The China Earthquake Networks Center recorded a Magnitude 6.3 Earthquake at a depth of about 20 km in southern Gansu Province, slightly before 9.20 pm local time (slightly before 1.20 pm GMT) on Tuesday 8 August 2017. nineteen people are reported to have died as a result of the quake, with 247 more injured, mostly in northern Sichuan Province. The quake was felt across much of northwest China.
A rescue team in Jiuzhaigou County in Sichuan Province, China, following the 8 August 2017 Earthquake. Zheng Lei/AP.
Much of western China and neighbouring areas of Central Asia and the Himalayas, are prone to Earthquakes caused by the impact of the Indian Plate into Eurasia from the south. The Indian Plate is moving northwards at a rate of 5 cm per year, causing it to impact into Eurasia, which is also moving northward, but only at a rate of 2 cm per year. When two tectonic plates collide in this way and one or both are oceanic then one will be subducted beneath the other (if one of the plates is continental then the other will be subducted), but if both plates are continental then subduction will not fully occur, but instead the plates will crumple, leading to folding and uplift (and quite a lot of Earthquakes). The collision of the Indian and Eurasian plates has lead to the formation of the Himalayan Mountains, the Tibetan Plateau, and the mountains of southwest China, Central Asia and the Hindu Kush.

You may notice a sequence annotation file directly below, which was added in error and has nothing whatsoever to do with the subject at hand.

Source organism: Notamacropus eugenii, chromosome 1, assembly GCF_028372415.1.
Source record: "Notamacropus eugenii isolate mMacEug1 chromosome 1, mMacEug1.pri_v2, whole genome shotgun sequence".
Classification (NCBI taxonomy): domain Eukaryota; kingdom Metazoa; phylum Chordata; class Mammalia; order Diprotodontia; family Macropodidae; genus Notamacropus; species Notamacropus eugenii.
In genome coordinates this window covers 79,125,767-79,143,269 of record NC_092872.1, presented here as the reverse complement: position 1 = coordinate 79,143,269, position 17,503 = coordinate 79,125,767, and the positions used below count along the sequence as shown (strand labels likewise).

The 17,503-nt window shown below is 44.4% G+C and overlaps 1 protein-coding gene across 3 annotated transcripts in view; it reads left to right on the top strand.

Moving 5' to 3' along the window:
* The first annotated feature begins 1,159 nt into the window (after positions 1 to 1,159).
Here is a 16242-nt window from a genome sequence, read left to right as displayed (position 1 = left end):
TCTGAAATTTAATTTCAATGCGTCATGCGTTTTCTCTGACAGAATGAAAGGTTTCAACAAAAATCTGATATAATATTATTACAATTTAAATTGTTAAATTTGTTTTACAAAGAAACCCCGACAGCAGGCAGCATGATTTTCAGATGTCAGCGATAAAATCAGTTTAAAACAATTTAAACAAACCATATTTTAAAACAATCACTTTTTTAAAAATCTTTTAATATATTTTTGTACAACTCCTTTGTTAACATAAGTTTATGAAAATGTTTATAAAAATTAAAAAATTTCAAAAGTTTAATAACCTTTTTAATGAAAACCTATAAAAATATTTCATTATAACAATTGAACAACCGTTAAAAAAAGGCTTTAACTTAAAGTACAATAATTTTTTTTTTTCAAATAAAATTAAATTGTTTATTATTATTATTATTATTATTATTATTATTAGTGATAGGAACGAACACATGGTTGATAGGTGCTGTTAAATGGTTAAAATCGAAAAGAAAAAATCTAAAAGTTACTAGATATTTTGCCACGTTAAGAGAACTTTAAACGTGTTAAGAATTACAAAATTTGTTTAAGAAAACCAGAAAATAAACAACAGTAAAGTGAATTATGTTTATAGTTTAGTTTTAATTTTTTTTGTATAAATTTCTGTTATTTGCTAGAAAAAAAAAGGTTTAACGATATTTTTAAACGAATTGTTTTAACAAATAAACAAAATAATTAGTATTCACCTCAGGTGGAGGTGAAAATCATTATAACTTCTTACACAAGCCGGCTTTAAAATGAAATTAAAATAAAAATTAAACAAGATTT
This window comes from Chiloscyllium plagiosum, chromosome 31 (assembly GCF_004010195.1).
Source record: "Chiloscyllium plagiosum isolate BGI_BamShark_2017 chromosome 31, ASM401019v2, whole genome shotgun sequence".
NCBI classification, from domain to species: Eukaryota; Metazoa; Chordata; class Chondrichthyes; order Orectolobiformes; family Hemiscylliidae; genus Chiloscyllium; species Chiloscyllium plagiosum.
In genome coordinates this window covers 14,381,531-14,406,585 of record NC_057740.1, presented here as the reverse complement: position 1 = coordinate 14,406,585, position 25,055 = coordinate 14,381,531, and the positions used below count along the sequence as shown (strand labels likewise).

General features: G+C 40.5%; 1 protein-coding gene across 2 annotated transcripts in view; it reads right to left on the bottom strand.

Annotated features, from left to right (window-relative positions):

The movement of India into Eurasia over the last 71 million years. USGS.
Witness accounts of Earthquakes can help geologists to understand these events, and the structures that cause them. The international non-profit organisation Earthquake Report is interested in hearing from people who may have felt this event; if you felt this quake then you can report it to Earthquake Report here.
The approximate location of the 8 August 2017 Gansu Earthquake. USGS.
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